Wednesday, April 18, 2012

Fight Fatigue: Four Facts

We live in a society where being over-committed and over-involved is normal. So it's no wonder that so many of my athletes come to me complaining of fatigue. Whether they are students, professionals, or parents, fatigue is a common link. What might not be common, however, is the cause of that fatigue. Here are 4 facts about fatigue that might just help you figure out the cause of yours...

1. A dehydrated body = a tired body
Because our bodies are made up of mainly water, not having enough on board is pretty detrimental. Fluid assures that the nutrients we eat are able to be transported to muscles and organs that need them. Fluid is also crucial for your body to perform basic metabolic processes. A dehydrated individual often suffers from headaches, lack of focus, and - of course - fatigue. Drink fluids until your urine is lemonade-colored throughout the day. This will assure you are drinking enough to meet your individual fluid needs.

2. A hungry body = a tired body
Many athletes tell me that they don't get hungry during the day; they often go 6-8 hours between meals. Keep in mind, however, that whether you sense hunger signals is affected by things such as stress, dehydration, and distraction. So just because you don't feel hungry doesn't mean waiting 8 hours between meals is okay. In addition, our bodies adjust to what we throw at them. This means if you consistently skip meals, your body will stop signaling hunger even if you in fact need more nutrients. Aim to eat at least every 3-4 hours. If you're not hungry, choose something light like a piece of fruit or yogurt. This will tell your body that it should expect food regularly from now on.

3. A deficient body = a tired body
Many athletes - particularly females involved in endurance events - are susceptible to iron-deficiency anemia, or low blood iron level. The body uses iron to form hemoglobin and myoglobin. Hemoglobin transports oxygen throughout your body; myoglobin combines with oxygen inside the muscles to store it. Lack of oxygen in your muscles = more lactic acid build-up = earlier fatigue during exercise. Athletes lose iron during exercise inside the GI tract, through sweat and urine losses, and from chronic injury to red blood cells from repetitive hard foot strikes. Those who are vegetarian or simply don't eat a lot of animal foods - particularly red meat - won't easily take in iron through their diet. The best-absorbed sources of iron are found in animal meats and animal products, including fish. Iron is found in plant sources such as beans and dark green vegetables and in fortified foods, such as cereals or bread, though this iron is not as well absorbed. If you think you might be deficient in iron, make an effort to eat an iron-containing food at every meal. At that same meal, combine that food with a food high in Vitamin C, which will enhance the absorption of the iron in the food. Many fruits, vegetables and juices are great sources of Vitamin C. Don't ever self-supplement with iron without first asking your doctor to test your blood for iron-deficiency anemia.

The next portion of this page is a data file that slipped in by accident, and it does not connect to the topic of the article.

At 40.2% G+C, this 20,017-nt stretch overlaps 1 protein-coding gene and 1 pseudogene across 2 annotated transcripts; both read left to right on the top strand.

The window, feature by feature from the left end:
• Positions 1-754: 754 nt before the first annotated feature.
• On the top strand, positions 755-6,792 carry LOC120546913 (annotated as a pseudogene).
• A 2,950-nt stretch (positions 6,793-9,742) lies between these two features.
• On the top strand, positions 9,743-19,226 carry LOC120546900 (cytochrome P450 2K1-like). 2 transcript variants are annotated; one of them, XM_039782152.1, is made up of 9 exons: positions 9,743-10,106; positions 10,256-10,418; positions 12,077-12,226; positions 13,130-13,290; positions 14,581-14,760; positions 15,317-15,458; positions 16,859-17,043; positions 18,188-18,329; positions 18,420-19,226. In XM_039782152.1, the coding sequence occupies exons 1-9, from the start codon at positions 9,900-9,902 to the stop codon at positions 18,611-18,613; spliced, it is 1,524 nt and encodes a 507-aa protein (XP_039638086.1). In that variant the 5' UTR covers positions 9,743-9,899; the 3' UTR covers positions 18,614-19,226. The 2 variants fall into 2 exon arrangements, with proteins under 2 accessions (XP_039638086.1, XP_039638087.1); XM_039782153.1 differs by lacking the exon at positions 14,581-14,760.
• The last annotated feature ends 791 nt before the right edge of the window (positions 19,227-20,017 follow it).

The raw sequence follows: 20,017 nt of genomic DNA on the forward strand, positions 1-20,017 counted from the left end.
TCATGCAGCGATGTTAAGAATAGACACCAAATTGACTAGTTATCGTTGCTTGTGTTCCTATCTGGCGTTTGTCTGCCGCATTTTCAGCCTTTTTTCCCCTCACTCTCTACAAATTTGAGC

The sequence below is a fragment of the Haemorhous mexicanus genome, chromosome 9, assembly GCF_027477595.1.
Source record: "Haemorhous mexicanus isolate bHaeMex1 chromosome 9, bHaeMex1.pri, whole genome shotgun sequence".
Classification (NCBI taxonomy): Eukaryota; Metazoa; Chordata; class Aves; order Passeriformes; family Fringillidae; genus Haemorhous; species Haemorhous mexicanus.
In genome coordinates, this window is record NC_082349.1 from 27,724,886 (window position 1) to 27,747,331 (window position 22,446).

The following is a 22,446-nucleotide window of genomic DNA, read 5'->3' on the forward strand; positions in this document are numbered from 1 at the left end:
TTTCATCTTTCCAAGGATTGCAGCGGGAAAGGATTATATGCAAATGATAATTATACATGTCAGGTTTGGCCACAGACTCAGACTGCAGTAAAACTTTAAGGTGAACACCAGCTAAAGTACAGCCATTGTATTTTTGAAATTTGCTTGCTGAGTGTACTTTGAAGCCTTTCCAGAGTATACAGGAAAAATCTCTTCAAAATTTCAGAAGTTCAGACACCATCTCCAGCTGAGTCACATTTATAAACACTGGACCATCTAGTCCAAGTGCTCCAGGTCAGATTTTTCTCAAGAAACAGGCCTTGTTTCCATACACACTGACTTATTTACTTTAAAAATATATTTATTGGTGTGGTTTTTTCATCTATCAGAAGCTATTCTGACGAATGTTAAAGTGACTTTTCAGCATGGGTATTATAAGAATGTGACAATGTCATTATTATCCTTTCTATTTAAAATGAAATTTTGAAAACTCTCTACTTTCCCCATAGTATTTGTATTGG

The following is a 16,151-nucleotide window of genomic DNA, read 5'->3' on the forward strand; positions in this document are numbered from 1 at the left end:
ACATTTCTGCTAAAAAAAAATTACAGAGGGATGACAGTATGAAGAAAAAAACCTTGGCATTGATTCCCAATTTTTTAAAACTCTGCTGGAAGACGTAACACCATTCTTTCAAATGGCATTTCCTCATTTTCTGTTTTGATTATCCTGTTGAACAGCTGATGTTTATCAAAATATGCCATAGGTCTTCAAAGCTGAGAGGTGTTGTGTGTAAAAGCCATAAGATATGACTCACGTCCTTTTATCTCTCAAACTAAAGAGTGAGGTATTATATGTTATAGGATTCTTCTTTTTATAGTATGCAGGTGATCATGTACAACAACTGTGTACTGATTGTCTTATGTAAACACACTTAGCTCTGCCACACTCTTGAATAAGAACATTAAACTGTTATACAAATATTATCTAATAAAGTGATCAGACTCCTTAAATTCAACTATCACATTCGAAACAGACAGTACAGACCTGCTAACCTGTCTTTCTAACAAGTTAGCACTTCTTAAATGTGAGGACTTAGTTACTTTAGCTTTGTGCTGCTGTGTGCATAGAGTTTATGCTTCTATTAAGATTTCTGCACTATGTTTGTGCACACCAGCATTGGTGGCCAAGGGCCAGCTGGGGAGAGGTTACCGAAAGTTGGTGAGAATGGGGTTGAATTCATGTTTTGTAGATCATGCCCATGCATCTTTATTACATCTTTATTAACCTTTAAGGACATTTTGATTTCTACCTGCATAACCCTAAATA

4. A tired body = a tired body
Many of us underestimate the most important thing we can do all day: sleep. Lack of sleep has been associated with increased risk of obesity, as well as increased cravings for fat and sugar. Besides that, when you don't sleep enough, you feel....tired. As an athlete, sleep is imperative to give your body time to recoveryand prepare for the next day. Aim for 7-9 hours of uninterrupted sleep each night.

Be Extraordinary,



  1. "A tired body = A tired body" haha. sounds odd to say because it is so obvious, yet sleep is something a lot of us tend to not focus on or make a priority!

  2. That's very true! Thanks for your comment!